An Easter Phenomenon
An Easter Phenomenon
Never has one event meant so much to so many. That one event is Easter, and the “many” are Christian believers. The physical resurrection of Christ Jesus from the dead is what sparked the Christian faith. If there had been no resurrection, the few remaining followers of Jesus would have gone back to their prior professions—most of them were fishermen.
Oh, it had been a wild ride while it lasted, watching Jesus preach to people who were amazed by his insights, sharing the joy with people whom Jesus healed from dreaded maladies, listening to Jesus describe what the kingdom of heaven was like and how they were a part of it. But all of that would have been for naught. Jesus, who claimed to be the very Son of God, had promised he would rise from the dead in three days, just as Jonah was in the belly of the fish three days and nights.
But where was he? Those hours, which turned into days after his death and burial, must have created a disappointment in the disciples like none other.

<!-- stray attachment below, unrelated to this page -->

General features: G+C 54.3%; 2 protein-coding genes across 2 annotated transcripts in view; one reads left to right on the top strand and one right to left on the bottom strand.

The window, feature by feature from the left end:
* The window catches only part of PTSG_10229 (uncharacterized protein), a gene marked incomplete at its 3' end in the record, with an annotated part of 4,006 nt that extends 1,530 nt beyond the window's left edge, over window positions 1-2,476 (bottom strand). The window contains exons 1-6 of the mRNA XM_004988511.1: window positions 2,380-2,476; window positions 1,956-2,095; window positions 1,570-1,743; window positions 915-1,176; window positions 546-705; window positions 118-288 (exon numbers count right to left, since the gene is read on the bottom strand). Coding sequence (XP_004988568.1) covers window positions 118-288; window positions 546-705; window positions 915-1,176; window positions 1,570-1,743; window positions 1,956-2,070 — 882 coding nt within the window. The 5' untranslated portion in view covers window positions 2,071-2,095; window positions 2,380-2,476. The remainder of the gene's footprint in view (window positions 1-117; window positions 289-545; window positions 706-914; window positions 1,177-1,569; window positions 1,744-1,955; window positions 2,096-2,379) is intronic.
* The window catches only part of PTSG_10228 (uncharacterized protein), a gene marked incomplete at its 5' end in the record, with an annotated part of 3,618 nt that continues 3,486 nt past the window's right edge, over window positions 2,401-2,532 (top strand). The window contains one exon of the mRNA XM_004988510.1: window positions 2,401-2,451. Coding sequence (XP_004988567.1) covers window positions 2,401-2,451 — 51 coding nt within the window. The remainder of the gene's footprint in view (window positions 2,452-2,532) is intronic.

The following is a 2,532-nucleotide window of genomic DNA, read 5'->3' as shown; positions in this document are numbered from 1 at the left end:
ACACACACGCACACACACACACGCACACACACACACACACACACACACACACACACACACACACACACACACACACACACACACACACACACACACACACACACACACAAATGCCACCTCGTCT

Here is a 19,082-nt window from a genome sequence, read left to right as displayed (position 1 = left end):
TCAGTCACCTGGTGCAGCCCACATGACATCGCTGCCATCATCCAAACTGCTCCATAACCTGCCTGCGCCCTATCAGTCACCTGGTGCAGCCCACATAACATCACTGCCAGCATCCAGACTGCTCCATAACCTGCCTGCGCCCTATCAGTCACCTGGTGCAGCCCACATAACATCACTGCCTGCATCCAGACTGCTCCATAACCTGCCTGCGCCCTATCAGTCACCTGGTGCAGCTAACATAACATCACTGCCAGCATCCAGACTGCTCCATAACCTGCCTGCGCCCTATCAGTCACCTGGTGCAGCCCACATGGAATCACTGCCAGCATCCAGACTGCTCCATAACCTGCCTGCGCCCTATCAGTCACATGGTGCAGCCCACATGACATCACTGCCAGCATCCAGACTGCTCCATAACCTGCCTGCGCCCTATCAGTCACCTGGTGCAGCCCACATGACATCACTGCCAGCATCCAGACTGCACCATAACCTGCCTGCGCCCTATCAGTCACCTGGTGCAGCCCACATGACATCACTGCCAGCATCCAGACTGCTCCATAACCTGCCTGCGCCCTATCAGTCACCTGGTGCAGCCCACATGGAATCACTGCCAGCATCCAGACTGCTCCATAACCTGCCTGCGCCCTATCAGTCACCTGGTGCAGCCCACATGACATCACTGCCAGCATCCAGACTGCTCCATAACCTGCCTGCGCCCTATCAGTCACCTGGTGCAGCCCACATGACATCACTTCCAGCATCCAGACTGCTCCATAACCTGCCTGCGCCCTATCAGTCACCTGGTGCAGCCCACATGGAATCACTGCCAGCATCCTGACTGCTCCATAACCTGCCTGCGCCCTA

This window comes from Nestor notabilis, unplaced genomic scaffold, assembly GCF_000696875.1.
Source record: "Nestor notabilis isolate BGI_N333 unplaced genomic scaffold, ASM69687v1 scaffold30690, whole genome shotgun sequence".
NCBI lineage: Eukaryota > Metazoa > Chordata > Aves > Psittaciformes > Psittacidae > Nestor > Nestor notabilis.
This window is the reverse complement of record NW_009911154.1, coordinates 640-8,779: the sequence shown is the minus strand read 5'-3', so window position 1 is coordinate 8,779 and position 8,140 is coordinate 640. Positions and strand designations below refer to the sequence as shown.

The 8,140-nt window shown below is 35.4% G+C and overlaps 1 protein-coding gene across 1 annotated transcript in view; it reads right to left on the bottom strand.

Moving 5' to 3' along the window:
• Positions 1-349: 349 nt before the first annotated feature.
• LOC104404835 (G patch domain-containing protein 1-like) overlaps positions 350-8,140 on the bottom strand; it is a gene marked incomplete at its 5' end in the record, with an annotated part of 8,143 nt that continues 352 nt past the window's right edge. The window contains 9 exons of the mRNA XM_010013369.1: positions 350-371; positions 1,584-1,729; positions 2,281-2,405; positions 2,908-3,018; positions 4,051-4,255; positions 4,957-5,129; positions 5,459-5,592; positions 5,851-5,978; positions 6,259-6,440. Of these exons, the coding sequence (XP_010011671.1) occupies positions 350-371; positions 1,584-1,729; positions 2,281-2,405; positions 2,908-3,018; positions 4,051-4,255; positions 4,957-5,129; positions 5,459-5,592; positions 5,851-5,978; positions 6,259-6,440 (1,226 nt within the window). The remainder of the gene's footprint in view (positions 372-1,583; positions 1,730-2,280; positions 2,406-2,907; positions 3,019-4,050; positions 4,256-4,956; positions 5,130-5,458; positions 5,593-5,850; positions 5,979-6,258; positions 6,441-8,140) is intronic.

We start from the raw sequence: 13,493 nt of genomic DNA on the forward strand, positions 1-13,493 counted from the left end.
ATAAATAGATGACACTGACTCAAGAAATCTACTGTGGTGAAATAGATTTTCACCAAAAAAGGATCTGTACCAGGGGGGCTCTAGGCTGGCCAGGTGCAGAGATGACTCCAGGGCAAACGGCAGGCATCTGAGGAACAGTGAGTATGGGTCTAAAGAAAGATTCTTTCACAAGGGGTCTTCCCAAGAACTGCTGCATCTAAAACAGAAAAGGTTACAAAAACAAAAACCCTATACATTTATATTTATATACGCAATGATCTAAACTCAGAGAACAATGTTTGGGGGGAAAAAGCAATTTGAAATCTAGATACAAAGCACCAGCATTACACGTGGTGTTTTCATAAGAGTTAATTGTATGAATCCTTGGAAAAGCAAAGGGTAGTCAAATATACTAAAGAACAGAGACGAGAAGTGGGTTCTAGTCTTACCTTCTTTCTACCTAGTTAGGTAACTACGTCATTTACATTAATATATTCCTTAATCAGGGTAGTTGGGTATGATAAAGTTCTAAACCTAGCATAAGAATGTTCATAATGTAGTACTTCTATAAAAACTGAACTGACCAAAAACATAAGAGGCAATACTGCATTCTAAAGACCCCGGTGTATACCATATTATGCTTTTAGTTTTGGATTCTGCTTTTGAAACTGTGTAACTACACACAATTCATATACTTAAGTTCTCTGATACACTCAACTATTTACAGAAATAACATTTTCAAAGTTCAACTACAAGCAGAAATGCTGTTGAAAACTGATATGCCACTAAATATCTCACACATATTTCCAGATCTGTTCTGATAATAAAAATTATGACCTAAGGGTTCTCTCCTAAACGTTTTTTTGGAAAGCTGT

But then it happened. At first it was just rumors—“The tomb is empty.” “We have seen him with our own eyes.” By Easter Sunday evening, Jesus had shown himself alive to almost all who had come to love him and believe in him, and they and the world have never been the same since. Gospels and Epistles have been written about him. Men and women have died for believing in him. And a significant percentage of the world’s population will wake up again this Easter morning, travel by foot or car to their regular place of worship, and praise him with enthusiastic “alleluias” and “amens.” It is difficult to believe that death could be defeated. It is almost too spectacular to think that our own dead bodies will come back to life and be glorified just as Jesus’ body was. But we have every reason to be confident of both. Jesus, who said he would rise from the dead, is the same Jesus who said he will raise us from the dead as well. That’s the Easter phenomenon!
From the March 2013